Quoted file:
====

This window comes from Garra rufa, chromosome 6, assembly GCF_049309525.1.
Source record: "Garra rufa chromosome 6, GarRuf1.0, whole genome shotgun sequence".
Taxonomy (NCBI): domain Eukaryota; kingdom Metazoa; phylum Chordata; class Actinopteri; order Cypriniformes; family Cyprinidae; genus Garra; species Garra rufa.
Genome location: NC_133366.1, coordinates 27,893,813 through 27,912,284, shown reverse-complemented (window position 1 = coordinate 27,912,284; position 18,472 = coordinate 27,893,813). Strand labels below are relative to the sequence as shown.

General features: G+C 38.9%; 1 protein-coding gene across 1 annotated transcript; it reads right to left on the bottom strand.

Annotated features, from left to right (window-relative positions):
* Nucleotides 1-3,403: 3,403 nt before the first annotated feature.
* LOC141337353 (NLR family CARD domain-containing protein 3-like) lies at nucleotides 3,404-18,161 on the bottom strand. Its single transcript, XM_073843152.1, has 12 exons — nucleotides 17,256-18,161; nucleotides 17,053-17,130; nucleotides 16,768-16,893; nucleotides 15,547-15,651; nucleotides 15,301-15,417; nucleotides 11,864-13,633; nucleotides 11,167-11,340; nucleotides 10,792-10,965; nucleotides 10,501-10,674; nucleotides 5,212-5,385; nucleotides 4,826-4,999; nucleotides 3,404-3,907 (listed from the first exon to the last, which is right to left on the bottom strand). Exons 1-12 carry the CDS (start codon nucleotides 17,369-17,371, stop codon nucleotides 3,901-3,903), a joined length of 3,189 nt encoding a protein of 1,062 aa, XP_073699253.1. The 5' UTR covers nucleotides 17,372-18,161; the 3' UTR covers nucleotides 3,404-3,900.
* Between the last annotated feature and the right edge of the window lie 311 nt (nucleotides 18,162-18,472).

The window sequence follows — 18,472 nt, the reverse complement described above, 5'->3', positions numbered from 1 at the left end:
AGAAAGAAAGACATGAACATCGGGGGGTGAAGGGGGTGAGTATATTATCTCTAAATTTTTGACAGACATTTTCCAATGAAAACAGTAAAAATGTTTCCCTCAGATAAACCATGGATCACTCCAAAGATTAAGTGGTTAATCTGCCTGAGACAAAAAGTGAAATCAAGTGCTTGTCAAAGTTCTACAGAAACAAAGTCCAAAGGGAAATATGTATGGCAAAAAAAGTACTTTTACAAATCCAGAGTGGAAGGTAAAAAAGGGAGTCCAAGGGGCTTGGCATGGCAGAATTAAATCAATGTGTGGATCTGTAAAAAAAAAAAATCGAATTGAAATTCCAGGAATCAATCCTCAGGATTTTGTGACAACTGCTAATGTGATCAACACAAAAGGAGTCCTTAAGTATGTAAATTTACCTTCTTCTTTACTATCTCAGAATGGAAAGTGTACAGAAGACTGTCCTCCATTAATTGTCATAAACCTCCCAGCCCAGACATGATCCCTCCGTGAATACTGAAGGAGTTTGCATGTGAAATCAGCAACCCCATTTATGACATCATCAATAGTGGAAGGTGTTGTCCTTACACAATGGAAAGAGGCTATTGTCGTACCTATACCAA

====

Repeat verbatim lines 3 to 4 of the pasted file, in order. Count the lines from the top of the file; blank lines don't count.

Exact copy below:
Taxonomy (NCBI): domain Eukaryota; kingdom Metazoa; phylum Chordata; class Actinopteri; order Cypriniformes; family Cyprinidae; genus Garra; species Garra rufa.
Genome location: NC_133366.1, coordinates 27,893,813 through 27,912,284, shown reverse-complemented (window position 1 = coordinate 27,912,284; position 18,472 = coordinate 27,893,813). Strand labels below are relative to the sequence as shown.